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Advancing FSW of Thick Section Aluminium

Project Code: 30146


  • Enhanced tools with greater strength, more efficient mixing and improved longevity
  • Improved processes to allow faster welding of thick, high strength aluminium
  • Improved knowledge of the in-service performance of thick section aluminium FSW 

Project Outline

It is now over 10 years since TWI last undertook a significant programme of tool development work (MR801, 2004). That programme did not look at materials greater than 25mm in thickness, nor did it cover simultaneous double sided, bobbin or stationary shoulder welding. The state of the art has progressed significantly since 2004 - to the extent that we are being informed by customers that competitors have tools and process parameters that enable them to produce welds of high quality at greater tool traverse speeds than we can attain

Customers now require FSW in the much stronger 2xxx and 7xxx series alloys, and often dissimilar welds between the two alloy classes. The current state of the art within TWI in these materials is welding 40mm thick material at around 50 mm per minute. Customers are demanding the capability to weld greater thicknesses and higher welding speeds. As examples, consider two typical demands from the aerospace sector.

  • XXXXX wish to make 50mm thick dissimilar welds between 2xxx and 7xxx alloys at rates in excess of 100mm minute in order to fabricate four wing sets of 27m long wing spars per day
  • XXXXX wish to weld 75mm thick AA2219 blade containment rings ‘as fast as possible’, ideally in excess of 150mm/minute 

In general, increasing the speed of welding requires that the material be softer such that it will flow around the tool more easily. However, increasing the welding temperature to enhance material plasticisation does not of itself effectively address the problems faced and presents a number of additional challenges that must be overcome: In particular,

  • The effects of the increased welding temperature on the in service performance of the joint need to be quantified (strength, fatigue, corrosion)
  • The effects upon tool life, already a limiting factor at lower speeds and lesser thicknesses, need to be understood and improvements made 

To meet these very demanding customer requirements, we propose a programme of research into the welding techniques and resultant joint properties to ensure that we regain our lead in the FSW of thick section, high strength aluminium alloys and capitalise on our unique capabilities. This work will include:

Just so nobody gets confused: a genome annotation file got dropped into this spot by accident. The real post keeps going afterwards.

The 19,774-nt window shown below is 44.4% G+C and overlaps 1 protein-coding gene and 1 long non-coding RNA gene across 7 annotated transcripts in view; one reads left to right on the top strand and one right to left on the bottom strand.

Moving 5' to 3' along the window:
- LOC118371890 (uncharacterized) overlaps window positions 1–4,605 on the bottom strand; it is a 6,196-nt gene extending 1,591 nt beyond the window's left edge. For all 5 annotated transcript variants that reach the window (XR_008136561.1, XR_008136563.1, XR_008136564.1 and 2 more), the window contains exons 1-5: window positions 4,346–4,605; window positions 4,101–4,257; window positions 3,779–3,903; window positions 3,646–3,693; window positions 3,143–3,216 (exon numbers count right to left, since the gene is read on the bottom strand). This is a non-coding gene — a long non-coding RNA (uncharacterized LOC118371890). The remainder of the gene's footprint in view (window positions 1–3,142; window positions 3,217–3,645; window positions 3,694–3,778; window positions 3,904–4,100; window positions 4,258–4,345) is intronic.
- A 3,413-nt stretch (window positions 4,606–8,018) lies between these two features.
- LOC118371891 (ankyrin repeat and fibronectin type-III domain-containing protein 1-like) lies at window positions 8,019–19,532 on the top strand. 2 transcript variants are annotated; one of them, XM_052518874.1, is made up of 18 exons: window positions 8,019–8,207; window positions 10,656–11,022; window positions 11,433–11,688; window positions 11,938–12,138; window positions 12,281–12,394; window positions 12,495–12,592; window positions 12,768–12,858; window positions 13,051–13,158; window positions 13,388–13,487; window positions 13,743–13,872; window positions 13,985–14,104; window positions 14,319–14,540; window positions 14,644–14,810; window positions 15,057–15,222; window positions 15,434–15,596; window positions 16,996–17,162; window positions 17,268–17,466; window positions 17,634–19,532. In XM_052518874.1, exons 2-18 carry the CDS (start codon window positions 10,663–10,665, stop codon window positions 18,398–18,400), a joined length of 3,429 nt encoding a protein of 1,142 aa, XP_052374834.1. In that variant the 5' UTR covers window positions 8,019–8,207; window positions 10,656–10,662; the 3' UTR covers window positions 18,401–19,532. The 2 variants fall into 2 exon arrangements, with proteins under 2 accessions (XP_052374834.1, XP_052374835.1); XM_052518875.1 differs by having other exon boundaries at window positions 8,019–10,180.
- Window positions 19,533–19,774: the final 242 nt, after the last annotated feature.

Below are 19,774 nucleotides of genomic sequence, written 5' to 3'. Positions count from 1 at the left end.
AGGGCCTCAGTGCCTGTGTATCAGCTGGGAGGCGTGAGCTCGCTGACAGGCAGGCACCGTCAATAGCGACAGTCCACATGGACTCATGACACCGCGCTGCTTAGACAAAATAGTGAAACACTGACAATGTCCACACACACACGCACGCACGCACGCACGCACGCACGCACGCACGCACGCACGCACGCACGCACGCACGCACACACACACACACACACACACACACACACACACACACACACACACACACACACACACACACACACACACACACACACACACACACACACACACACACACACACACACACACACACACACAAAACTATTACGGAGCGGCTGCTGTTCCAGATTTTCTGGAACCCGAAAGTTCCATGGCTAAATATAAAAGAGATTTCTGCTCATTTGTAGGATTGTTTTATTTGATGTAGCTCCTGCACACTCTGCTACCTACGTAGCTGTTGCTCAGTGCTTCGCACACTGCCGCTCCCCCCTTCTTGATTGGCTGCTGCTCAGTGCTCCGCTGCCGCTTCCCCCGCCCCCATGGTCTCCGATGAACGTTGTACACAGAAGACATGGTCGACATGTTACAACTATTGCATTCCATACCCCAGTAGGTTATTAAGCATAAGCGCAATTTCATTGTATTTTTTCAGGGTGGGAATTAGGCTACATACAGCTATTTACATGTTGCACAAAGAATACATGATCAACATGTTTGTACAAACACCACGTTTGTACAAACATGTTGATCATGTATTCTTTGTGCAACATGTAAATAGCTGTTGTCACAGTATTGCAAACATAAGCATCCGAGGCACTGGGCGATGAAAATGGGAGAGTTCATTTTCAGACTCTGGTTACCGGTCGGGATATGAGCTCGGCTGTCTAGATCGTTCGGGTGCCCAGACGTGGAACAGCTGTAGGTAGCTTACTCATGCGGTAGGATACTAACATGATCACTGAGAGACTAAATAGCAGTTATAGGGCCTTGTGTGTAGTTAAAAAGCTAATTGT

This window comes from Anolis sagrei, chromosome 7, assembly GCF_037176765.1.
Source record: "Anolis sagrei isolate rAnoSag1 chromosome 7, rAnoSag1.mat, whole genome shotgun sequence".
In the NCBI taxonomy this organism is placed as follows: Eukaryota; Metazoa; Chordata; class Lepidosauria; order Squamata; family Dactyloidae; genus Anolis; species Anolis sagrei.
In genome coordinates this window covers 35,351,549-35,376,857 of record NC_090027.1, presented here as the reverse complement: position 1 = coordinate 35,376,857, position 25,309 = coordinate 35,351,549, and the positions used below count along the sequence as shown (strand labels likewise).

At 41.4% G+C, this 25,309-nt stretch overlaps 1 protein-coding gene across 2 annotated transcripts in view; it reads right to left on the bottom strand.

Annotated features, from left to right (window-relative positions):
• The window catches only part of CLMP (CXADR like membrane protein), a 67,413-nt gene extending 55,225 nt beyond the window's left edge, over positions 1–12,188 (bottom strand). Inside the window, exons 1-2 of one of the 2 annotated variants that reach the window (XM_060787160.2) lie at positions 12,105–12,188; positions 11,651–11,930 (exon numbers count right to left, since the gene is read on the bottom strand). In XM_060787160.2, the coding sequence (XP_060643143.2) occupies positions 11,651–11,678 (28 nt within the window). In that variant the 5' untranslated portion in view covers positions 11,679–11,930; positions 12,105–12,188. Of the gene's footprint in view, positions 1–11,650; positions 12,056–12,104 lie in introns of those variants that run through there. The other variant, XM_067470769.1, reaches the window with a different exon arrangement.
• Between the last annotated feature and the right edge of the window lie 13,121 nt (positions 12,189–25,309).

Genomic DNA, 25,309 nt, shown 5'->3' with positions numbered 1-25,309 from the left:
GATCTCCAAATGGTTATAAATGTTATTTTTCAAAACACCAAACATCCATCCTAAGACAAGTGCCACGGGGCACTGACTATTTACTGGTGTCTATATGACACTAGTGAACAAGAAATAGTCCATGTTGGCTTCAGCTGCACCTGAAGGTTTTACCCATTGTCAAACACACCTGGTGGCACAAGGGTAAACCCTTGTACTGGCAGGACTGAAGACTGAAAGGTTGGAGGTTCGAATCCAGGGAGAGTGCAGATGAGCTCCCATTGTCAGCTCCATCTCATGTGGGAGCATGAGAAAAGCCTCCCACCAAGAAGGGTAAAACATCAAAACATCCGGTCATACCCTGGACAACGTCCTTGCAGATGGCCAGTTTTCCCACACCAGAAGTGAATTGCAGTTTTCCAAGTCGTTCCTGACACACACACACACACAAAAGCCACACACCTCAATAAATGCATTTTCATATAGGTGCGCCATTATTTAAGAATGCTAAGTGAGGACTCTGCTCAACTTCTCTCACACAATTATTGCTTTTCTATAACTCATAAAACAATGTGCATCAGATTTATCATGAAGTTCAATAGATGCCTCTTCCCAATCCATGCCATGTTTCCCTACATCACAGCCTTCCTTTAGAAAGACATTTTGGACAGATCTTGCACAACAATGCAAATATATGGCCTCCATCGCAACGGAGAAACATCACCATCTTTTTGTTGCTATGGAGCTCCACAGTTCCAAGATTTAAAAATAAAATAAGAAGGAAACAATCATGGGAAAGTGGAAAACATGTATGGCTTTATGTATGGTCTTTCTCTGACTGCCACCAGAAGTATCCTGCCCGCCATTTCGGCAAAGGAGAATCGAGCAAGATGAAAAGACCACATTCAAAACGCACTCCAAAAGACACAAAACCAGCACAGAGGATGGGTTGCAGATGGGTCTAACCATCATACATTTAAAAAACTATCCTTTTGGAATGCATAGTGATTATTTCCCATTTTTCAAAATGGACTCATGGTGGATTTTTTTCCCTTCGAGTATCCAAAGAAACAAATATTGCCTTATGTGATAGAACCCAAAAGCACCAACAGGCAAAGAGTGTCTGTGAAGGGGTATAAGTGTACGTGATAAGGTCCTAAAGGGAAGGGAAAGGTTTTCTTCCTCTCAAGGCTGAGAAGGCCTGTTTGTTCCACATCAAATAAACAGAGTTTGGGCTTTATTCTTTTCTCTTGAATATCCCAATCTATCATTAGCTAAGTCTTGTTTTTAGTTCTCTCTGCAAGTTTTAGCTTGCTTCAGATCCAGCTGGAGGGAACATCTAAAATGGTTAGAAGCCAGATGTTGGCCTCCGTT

• Improved tool designs and treatments.
  • Improved processes, in particular conventional and simultaneous dual head welding
  • A study of the effects of high speed welding and heating / cooling effects upon weld properties, covering:
    • Joint strength
    • Corrosion performance
    • Fatigue performance 

Relevant Industry Sectors

Industry Need

A review of existing customer activity, consultations with industry sector managers and the SYF technology theme mapping process have all illustrated a growing demand for friction stir welding thick section aluminium. This demand is seen from member companies operating in several sectors, these being:

All of these are safety critical applications in high value components that require high joint efficiency, high production rates and long term structural integrity.  These are all areas that require further fundamental research to support our existing programmes and those of our customers.

Welding thick section aluminium at industrially relevant speeds, quickly, requires advances in:

  • Tool design (for example, area ruled tools, thermomechanical treatments for improved longevity),
  • Process improvements, (supported bobbin, stationary shoulder, simultaneous dual head welding),
  • Metallurgical understanding of the welds produced (long term corrosion and fatigue performance) 

TWI has some unique capabilities (PowerStir FSW machine, simultaneous dual head welding), and expertise that are relevant to thick section welding and should be exploited for the benefit of our members and to provide TWI with a technological lead over our competitors to whom we are beginning to lose work on thick section aluminium welding.

For more information please email: